Celebrities rise to fame on account of a multitude of factors. Perhaps it’s a serendipitous audition, or a supporting part, one wherein the right producer had been sitting in the audience, ready to give a young artist a once-in-a-lifetime chance. Regardless of how they’re jettisoned into the spotlight, one crucial aspect remains the same– they’re still people. They possess the same deeply entrenched layers of behaviors and values that all of us do. We have good days and we have bad days. We’re incorrigible, and despite that, some of us can consummate our traits professionally, and compound them into something truly worthwhile.
The rise to fame for Ed and Lorraine Warren, two paranormal investigators noted for their roles in some of the most well-documented paranormal cases in modern history, is perhaps a bit different. While they certainly experienced a meteoric rise to prominence following their investigation of the Amityville home in 1975, it could reasonably be argued that memorializing the couple on film in The Conjuring franchise enhanced their preeminence considerably. Without the films, they were famed only in cosmic, paranormal circles– relegated to history and footnotes in dime-store horror novels– but with them, they were reborn as bonafide celebrities– with the franchise, they’re movie stars.
In 1970, paranormal investigators and demonologists Lorraine (Vera Farmiga) and Ed (Patrick Wilson) Warren are summoned to the home of Carolyn (Lili Taylor) and Roger (Ron Livingston) Perron. The Perrons and their five daughters have recently moved into a secluded farmhouse, where a supernatural presence has made itself known. Though the manifestations are relatively benign at first, events soon escalate in horrifying fashion, especially after the Warrens discover the house’s macabre history.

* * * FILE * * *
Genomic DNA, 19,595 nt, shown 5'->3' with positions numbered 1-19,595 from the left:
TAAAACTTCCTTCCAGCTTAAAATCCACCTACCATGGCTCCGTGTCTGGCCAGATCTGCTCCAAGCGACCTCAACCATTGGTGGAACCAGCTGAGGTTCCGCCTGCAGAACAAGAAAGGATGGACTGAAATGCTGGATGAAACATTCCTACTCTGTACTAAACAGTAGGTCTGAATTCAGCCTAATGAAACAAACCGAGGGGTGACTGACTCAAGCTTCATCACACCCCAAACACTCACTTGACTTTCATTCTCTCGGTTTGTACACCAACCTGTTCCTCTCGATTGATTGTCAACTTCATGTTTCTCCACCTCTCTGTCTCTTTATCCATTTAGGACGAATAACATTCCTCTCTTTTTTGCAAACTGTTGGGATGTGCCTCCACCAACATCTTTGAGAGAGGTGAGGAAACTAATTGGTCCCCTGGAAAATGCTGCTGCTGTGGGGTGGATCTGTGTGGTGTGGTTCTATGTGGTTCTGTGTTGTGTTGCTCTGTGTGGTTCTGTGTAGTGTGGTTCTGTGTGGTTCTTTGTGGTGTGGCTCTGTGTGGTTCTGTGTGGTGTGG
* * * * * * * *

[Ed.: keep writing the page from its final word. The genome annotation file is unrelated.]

The ceaseless charms of Patrick Wilson and Vera Farmiga and the skilled and terrifying filmmaking on display in the first two entries, then, render the following a very difficult piece to write. In a culture shining a spotlight on abuse, dishonesty, and all-around very bad behavior, I pose the following question: should Ed and Lorraine Warren be immune from accountability?
To start with, the Warrens have a commodious history with dishonesty and alleged fabrication. While both have long maintained their investigations and findings were genuine, there were several others (here, here, and here), with voices less amplified than the Warrens’, who said anything but. They were ghost hunters, the skeptics– many of whom were actively involved in the investigations– say, but they never actually found anything. Instead, these critics say, they were opportunistic, eager to prey on both spiritual and economic vulnerabilities to reconstruct any given haunting into a national sensation, a sort of remunerative– and mighty ghostly– return on investment for just a little flair and a little embellishment.
That, it could be argued, is well and good. People do lie, and the horror genre, in particular, is no stranger to stretching the truth as thin as possible in order to allege any given movie is “based on true events.” Anecdotally, too, while audiences might not believe the specifics of the Warrens’ stories, there are many who nonetheless believe in the existence of both ghosts and demons. To wit, while the stories are dramatized, and neither Warren may have been necessarily above (creepy, creaking) board, the underlying truth remains the same– life after death, and its manifestation on earth, are real.